Study Tours

The Educational Outreach Program offers study tours for teachers that provide opportunities for meaningful and substantive hands-on learning about Latin America and the Caribbean.  Participating teachers engage in pre-trip workshops to deepen their understanding of the country they will visit and examine their role as a U.S. teacher in a global context. During the study tour, teachers visit places of historical, cultural and political significance, discuss their experiences in the classroom with local teachers, and participate in a homestay.  Following the trip, teachers create and disseminate new curriculum based on their research and exploration of a relevant topic. __________________________________________________________________________________________

2014 Study Tour

Connecting the Americas: From North Carolina to Yucatán, MexicoIMG_2117

June 17-26, 2014

Click here to access the CTA teachers’  lesson plans for grades 1-5 about Yucatán and the Yucatec Maya community.

Read the blog of one of our teacher participants, Nicole Emmett, a teacher-librarian in Person County.

Teachers began the study tour with a lecture from Dr. Fidencio Briceño Chel, a renowned scholar and professor of linguistics and multilingual education, Maya language educator, curriculum developer, and advocate for the inclusion of Maya language instruction in local schools. This helped to provide a context for school visits and exchanges with local K-12 teachers.IMG_1739

IMG_2103Teachers visited four schools during the study tour, each in a distinct city or town.  They participated in presentations, classroom observations, and discussions with teachers to learn about everything from the use of Maya stories in elementary instruction, to working with parents, to policy aimed at standardizing education.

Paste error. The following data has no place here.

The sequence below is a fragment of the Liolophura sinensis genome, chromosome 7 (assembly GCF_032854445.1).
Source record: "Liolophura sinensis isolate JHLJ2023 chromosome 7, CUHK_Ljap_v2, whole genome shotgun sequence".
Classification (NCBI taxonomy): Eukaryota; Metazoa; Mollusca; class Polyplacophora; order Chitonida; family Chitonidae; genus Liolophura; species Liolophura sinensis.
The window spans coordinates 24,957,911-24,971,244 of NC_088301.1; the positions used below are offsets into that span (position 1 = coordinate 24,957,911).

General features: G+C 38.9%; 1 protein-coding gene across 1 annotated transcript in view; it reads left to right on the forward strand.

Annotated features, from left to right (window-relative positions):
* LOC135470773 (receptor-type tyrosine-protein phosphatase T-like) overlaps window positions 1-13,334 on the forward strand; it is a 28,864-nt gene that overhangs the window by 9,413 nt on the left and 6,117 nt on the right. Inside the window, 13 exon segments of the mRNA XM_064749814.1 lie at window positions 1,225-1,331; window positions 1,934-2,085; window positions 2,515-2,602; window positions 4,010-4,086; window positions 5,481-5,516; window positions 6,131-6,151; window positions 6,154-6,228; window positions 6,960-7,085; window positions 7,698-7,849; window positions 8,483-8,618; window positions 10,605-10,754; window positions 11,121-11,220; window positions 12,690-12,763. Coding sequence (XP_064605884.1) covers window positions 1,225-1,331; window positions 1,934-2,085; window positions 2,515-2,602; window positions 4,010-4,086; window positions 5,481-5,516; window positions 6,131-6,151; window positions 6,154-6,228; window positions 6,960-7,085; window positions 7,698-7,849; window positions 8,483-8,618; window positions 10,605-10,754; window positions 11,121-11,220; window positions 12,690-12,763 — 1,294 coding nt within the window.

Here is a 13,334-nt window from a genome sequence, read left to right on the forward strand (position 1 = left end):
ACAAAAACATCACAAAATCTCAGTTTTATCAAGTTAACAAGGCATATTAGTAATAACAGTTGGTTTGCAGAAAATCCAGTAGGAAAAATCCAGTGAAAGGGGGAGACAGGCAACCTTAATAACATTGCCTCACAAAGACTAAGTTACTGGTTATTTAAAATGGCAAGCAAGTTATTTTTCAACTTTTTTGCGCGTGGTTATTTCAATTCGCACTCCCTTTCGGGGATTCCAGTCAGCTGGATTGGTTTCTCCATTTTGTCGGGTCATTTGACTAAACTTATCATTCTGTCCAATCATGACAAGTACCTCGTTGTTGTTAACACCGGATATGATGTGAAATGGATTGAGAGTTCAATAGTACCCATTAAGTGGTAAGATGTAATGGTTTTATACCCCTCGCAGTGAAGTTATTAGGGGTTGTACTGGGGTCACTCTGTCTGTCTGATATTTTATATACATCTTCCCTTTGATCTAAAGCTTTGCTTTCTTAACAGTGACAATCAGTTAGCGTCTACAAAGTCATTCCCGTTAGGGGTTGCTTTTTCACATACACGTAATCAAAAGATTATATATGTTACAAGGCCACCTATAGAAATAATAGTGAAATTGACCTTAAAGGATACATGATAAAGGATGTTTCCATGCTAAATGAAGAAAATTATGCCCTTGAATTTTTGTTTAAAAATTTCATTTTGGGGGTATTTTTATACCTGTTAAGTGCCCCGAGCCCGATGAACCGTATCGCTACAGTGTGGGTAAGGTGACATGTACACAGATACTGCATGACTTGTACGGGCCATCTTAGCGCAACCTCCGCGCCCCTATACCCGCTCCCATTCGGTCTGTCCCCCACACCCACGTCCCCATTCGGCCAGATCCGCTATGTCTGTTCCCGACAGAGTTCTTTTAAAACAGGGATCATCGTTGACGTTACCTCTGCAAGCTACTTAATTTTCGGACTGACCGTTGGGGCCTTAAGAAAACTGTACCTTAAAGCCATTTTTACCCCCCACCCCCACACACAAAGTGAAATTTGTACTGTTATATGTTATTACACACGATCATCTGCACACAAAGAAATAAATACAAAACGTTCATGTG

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IMG_1881In Mérida, we were all taken by the Monumento a la Patria, an intricate structure paying homage to Yucatecans’ Maya roots.

After visiting the beautiful but heavily touristic Chichén Itza, we headed east to see an archaeological site a bit more off the beaten path, Ek’ Balam.  There we climbed the tallest pyramid and reveled at the view of this once thriving metropolis. IMG_2046

Following stays in Mérida and Valladolid, we headed south to Felipe Carrillo Puerto, a town now designated the Center of Maya Culture in the state of Quintana Roo.

IMG_2171There we explored a nearby ecological reserve, Siijil Noh-Ha, which was built on an ejido, a communal land provided to local residents following institutionalization of Mexico’s land reform program.

We took a cooking class and learned to make empanadas.  Learning about local dishes, ingredients, and food-related cultural practices was a significant part of our daily activities. IMG_2252

IMG_2296On our final full day, we visited the regal ruins of Tulum, which sit alongside the Caribbean Sea.  One could imagine pre-colonial Taíno traders arriving from the islands to exchange salt and cotton for the Mayas’ copper, obsidian, and jade.

Teacher participants are creating new curriculum for their students, based on one topic or theme that they learned about during their study tour experience.  Check back with us for updates on the curriculum!